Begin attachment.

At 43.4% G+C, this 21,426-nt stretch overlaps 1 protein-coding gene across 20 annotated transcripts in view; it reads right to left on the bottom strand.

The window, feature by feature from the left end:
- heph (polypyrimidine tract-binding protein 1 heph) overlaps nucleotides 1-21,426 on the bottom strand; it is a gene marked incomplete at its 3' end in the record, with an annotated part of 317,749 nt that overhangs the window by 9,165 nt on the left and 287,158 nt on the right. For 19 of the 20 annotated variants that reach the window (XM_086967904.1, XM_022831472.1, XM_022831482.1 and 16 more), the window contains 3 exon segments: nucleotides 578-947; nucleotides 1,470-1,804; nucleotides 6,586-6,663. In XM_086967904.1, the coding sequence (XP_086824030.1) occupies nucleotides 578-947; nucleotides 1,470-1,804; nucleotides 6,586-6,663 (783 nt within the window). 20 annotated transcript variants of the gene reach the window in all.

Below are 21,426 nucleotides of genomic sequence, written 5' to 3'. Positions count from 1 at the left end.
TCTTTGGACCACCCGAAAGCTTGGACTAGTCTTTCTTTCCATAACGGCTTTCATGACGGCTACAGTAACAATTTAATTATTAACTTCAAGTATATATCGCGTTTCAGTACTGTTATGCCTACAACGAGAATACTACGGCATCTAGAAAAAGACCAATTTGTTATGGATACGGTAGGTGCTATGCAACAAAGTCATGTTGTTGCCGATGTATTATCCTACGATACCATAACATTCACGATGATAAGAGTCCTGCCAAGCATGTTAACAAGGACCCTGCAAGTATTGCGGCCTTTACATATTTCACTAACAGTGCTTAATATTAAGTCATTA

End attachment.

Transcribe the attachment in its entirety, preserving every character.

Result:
At 43.4% G+C, this 21,426-nt stretch overlaps 1 protein-coding gene across 20 annotated transcripts in view; it reads right to left on the bottom strand.

The window, feature by feature from the left end:
- heph (polypyrimidine tract-binding protein 1 heph) overlaps nucleotides 1-21,426 on the bottom strand; it is a gene marked incomplete at its 3' end in the record, with an annotated part of 317,749 nt that overhangs the window by 9,165 nt on the left and 287,158 nt on the right. For 19 of the 20 annotated variants that reach the window (XM_086967904.1, XM_022831472.1, XM_022831482.1 and 16 more), the window contains 3 exon segments: nucleotides 578-947; nucleotides 1,470-1,804; nucleotides 6,586-6,663. In XM_086967904.1, the coding sequence (XP_086824030.1) occupies nucleotides 578-947; nucleotides 1,470-1,804; nucleotides 6,586-6,663 (783 nt within the window). 20 annotated transcript variants of the gene reach the window in all.

Below are 21,426 nucleotides of genomic sequence, written 5' to 3'. Positions count from 1 at the left end.
TCTTTGGACCACCCGAAAGCTTGGACTAGTCTTTCTTTCCATAACGGCTTTCATGACGGCTACAGTAACAATTTAATTATTAACTTCAAGTATATATCGCGTTTCAGTACTGTTATGCCTACAACGAGAATACTACGGCATCTAGAAAAAGACCAATTTGTTATGGATACGGTAGGTGCTATGCAACAAAGTCATGTTGTTGCCGATGTATTATCCTACGATACCATAACATTCACGATGATAAGAGTCCTGCCAAGCATGTTAACAAGGACCCTGCAAGTATTGCGGCCTTTACATATTTCACTAACAGTGCTTAATATTAAGTCATTA